|Quality of antenatal care in Zambia: a national
||Nicholas N A Kyei, Collins Chansa and Sabine Gabrysch
||BMC Pregnancy and Childbirth , 12:151
||Background: Antenatal care (ANC) is one of the recommended interventions to reduce maternal and neonatal
mortality. Yet in most Sub-Saharan African countries, high rates of ANC coverage coexist with high maternal and
neonatal mortality. This disconnect has fueled calls to focus on the quality of ANC services. However, little
conceptual or empirical work exists on the measurement of ANC quality at health facilities in low-income countries.
We developed a classification tool and assessed the level of ANC service provision at health facilities in Zambia on a
national scale and compared this to the quality of ANC received by expectant mothers.
Methods: We analysed two national datasets with detailed antenatal provider and user information, the 2005
Zambia Health Facility Census and the 2007 Zambia Demographic and Health Survey (DHS), to describe the level of
ANC service provision at 1,299 antenatal facilities in 2005 and the quality of ANC received by 4,148 mothers
between 2002 and 2007.
Results: We found that only 45 antenatal facilities (3%) fulfilled our developed criteria for optimum ANC service,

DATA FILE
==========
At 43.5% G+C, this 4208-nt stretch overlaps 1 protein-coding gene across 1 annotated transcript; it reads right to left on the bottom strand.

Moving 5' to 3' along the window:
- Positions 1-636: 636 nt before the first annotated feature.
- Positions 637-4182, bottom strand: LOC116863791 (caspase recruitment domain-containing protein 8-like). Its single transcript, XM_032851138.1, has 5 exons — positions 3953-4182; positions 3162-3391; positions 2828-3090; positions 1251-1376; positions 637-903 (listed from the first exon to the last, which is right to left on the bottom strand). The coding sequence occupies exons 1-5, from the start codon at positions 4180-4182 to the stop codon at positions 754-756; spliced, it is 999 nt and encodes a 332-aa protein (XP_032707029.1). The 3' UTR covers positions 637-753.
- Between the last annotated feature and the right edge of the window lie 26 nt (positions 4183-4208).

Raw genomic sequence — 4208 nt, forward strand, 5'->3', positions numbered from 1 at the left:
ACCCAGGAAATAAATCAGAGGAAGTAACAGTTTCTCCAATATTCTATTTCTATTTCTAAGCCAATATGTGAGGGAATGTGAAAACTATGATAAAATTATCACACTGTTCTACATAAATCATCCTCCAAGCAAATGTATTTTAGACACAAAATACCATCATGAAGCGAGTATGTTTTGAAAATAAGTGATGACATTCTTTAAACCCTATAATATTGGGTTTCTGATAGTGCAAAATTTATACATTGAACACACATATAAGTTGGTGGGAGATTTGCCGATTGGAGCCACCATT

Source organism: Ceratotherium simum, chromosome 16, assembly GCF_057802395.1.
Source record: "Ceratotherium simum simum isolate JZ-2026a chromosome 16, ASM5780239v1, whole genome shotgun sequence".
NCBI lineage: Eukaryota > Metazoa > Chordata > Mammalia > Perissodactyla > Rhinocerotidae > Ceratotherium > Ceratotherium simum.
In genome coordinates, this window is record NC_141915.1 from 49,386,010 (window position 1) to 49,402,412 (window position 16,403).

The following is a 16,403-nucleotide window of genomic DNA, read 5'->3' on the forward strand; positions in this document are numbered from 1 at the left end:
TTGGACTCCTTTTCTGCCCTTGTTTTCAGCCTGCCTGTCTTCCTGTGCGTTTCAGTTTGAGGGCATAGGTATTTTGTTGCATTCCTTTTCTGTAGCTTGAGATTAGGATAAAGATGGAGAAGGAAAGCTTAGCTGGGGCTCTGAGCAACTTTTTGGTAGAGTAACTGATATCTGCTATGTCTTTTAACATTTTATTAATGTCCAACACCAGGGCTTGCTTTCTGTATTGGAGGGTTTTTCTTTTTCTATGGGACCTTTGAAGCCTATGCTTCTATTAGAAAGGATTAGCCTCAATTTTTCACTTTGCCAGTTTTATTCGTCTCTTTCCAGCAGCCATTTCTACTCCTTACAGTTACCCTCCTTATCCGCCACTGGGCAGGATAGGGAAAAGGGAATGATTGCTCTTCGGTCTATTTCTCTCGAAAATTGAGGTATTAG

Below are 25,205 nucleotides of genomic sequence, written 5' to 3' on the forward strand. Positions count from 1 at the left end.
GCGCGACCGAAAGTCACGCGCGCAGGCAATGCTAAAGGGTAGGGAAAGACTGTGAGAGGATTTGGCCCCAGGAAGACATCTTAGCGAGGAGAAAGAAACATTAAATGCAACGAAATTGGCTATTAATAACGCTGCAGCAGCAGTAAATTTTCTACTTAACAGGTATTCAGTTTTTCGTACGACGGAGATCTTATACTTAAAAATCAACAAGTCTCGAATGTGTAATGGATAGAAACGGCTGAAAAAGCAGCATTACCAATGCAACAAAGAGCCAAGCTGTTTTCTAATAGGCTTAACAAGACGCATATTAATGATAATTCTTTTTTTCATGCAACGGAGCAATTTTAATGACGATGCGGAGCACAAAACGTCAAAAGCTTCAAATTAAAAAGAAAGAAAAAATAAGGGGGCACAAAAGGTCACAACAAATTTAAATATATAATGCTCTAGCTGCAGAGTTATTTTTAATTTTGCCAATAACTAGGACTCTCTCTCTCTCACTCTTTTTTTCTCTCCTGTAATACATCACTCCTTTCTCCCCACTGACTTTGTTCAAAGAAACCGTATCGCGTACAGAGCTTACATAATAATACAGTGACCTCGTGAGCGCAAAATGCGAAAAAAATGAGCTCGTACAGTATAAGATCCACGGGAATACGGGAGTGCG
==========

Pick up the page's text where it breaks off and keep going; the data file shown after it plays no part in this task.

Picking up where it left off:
while 47% of facilities provided adequate service, and the remaining 50% offered inadequate service. Although 94%
of mothers reported at least one ANC visit with a skilled health worker and 60% attended at least four visits, only
29% of mothers received good quality ANC, and only 8% of mothers received good quality ANC and attended in
the first trimester.
Conclusions: DHS data can be used to monitor “effective ANC coverage” which can be far below ANC coverage as
estimated by current indicators. This “quality gap” indicates missed opportunities at ANC for delivering effective
interventions. Evaluating the level of ANC provision at health facilities is an efficient way to detect where
deficiencies are located in the system and could serve as a monitoring tool to evaluate country progress.
Keywords: Maternal health services, Prenatal care, Health care quality, Africa South of the Sahara